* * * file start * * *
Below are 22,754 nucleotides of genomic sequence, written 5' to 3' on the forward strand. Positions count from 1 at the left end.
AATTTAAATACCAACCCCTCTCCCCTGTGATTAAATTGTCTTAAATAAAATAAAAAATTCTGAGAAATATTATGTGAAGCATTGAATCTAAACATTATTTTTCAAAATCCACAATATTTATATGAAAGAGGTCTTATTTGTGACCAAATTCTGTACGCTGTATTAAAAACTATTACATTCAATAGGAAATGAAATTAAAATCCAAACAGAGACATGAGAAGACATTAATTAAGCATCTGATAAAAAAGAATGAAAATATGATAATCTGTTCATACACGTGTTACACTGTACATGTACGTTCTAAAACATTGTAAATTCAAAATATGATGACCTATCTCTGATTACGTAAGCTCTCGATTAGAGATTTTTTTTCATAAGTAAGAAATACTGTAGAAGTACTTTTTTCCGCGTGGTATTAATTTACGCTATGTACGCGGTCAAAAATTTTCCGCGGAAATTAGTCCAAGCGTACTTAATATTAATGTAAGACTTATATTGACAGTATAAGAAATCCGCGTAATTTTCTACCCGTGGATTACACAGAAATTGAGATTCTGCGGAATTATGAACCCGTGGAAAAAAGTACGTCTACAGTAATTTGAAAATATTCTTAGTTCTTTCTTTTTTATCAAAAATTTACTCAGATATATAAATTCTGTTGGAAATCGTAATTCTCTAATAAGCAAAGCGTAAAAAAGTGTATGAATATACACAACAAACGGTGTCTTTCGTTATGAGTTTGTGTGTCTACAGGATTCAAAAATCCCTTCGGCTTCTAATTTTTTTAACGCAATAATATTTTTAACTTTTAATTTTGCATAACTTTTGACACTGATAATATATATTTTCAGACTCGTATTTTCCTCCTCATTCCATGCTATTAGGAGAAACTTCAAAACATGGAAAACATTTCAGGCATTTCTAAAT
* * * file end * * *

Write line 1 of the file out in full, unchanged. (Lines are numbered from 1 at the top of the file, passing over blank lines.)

Below are 22,754 nucleotides of genomic sequence, written 5' to 3' on the forward strand. Positions count from 1 at the left end.